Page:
USPS Dual Employment

USPS Dual Employment

In these economically-trying times, holding two jobs is not uncommon. Having a full time career and part-time work is how individuals and families meet the pressing expenses that beset the American way of life today. And the United States Postal Service is one of the more popular Federal agencies that those looking for a full time or second job go to. This is because of the high wages that the USPS gives to their temporary postal workers and the comprehensive pay and benefits package given to those who are fortunate enough to be employed in regular career-track positions.

However, if you’re considering dual employment with the USPS, you should know that there are rules that govern this move. Even if you have worked hard to become a postal worker, you can expect your employment with the USPS to be terminated if you violated these rules.

Dual Employment Considered Valid by the Postal Service:

  1. Someone who is already employed with the US Postal Service may be given assignments between different postal installations. Through this, non-career postal employees are given the chance to expand their responsibilities. Thus, the USPS allows a postmaster relief/replacement to be assigned in more than a single post office. In the same manner, a rural carrier associate may also be employed as a postmaster relief/replacement.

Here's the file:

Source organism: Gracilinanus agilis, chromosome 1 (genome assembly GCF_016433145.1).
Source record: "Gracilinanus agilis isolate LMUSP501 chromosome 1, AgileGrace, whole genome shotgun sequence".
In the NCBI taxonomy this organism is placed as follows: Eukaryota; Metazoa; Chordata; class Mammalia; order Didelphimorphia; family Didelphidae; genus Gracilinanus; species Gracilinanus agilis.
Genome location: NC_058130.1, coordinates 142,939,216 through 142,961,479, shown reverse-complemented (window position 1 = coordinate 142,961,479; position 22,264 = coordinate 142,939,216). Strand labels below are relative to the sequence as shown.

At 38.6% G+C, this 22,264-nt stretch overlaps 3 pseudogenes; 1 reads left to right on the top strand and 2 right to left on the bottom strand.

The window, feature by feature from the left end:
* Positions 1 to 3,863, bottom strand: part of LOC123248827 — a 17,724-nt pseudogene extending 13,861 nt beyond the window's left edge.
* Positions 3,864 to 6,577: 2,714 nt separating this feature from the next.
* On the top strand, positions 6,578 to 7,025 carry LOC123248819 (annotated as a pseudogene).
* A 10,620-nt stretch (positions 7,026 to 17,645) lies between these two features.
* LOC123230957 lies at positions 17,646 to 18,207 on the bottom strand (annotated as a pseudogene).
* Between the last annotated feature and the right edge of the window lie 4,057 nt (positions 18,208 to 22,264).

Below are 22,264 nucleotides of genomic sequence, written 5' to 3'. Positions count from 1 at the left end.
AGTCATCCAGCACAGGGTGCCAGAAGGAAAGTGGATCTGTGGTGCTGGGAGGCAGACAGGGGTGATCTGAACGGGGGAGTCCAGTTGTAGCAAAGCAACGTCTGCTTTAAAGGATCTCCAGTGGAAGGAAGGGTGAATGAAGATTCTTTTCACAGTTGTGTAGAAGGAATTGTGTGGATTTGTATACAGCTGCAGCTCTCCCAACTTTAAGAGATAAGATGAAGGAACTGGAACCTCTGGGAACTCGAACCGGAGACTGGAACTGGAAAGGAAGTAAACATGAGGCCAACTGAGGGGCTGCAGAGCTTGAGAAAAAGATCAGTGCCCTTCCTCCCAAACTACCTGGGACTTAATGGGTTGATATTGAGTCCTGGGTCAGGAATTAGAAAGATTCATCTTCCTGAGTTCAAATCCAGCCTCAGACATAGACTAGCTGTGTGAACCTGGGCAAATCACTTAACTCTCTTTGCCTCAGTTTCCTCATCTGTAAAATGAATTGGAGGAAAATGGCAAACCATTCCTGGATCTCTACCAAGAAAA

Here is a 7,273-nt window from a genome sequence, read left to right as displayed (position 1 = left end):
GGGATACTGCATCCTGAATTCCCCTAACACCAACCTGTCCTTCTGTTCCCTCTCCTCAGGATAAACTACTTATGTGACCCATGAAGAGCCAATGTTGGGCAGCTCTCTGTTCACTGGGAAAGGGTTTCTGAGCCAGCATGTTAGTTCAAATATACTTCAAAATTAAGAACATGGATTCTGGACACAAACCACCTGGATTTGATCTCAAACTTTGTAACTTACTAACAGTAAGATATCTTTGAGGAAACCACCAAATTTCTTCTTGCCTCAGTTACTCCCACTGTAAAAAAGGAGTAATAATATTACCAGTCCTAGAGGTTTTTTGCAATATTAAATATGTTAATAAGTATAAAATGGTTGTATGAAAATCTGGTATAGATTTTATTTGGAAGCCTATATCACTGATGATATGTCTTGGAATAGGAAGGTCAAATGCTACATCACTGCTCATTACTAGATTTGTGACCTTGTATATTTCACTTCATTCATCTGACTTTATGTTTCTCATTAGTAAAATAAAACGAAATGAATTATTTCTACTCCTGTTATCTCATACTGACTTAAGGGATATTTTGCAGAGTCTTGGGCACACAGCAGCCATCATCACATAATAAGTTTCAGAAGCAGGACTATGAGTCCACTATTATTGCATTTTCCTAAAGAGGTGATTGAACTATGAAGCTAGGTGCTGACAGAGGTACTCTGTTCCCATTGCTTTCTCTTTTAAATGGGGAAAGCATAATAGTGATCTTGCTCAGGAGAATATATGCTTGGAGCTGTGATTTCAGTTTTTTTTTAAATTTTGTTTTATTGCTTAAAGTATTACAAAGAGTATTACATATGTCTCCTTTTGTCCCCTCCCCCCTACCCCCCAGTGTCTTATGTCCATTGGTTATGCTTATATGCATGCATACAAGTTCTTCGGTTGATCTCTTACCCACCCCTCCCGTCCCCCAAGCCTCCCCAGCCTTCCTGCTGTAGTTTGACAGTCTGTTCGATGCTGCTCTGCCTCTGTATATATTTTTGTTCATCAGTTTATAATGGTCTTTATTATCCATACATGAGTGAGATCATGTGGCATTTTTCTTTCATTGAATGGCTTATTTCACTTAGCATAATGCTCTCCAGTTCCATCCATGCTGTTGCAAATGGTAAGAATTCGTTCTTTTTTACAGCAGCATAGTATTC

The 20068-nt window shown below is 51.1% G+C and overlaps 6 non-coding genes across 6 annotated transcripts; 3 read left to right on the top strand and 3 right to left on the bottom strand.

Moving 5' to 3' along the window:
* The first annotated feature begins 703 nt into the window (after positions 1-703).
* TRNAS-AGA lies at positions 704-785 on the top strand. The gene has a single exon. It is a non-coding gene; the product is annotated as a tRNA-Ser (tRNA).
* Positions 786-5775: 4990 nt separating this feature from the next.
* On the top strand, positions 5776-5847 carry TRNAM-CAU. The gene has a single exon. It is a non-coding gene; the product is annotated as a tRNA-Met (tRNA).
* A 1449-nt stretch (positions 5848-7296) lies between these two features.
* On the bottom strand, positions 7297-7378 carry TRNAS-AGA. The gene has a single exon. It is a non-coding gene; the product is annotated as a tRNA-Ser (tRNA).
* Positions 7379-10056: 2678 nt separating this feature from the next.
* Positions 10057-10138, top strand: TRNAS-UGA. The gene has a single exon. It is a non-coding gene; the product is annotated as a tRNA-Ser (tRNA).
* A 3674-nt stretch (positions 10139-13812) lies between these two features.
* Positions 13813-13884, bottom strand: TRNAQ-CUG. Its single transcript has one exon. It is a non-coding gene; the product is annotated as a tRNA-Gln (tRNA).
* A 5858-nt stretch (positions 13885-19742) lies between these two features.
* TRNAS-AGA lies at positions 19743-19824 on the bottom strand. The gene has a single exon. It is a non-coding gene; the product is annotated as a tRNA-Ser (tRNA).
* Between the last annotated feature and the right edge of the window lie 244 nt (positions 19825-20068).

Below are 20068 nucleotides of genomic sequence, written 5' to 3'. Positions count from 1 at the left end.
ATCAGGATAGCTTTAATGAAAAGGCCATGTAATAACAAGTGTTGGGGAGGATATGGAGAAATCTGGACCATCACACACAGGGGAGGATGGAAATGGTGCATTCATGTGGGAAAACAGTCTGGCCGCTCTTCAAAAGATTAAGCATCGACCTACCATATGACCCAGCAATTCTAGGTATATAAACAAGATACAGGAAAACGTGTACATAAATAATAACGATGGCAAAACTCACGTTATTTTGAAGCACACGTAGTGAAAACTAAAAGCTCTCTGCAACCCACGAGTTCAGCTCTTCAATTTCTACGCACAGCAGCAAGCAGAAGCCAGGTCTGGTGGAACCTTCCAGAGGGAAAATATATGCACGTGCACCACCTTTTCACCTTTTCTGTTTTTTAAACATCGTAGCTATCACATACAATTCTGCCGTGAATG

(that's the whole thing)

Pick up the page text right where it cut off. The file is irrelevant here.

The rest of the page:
2. Someone who is on active military duty but is on a terminal or transitional leave can be hired for a USPS non-career position. However, the applicant must provide the unofficial or uncertified copy of DD Form 214 for the USPS to review.
  3. Disabled veterans can be recruited for temporary non-career positions. However, they may not hold rural carrier associate or data conversion operator positions.

Dual Employment Considered Invalid by the Postal Service:

Generally, those who are working for other branches in the Federal government are not eligible for dual employment by the USPS. The USPS Handbook EL-312 Employment and Placement explains how getting a dual job for the Postal Service when you’re already a Federal employee works:

“An applicant who works for another federal agency and is under either the Civil Service Retirement System (CSRS) or Federal Employees’ Retirement System (FERS) may not be hired by the Postal Service for a temporary or noncareer position unless the applicant is willing to relinquish the other agency position and have at least a 4–calendar–day break in service before appointment to the postal position. Applicants who participate in CSRS or FERS who are unwilling to relinquish the position that entitles them to participate in one of these retirement systems are ineligible for noncareer postal employment. This ineligibility includes federal employees under CSRS or FERS on leave without pay or in a furlough status. An applicant who works for another federal agency and who is not under CSRS or FERS may be considered for a temporary or noncareer position, provided that the applicant is available to work the hours required by the Postal Service.”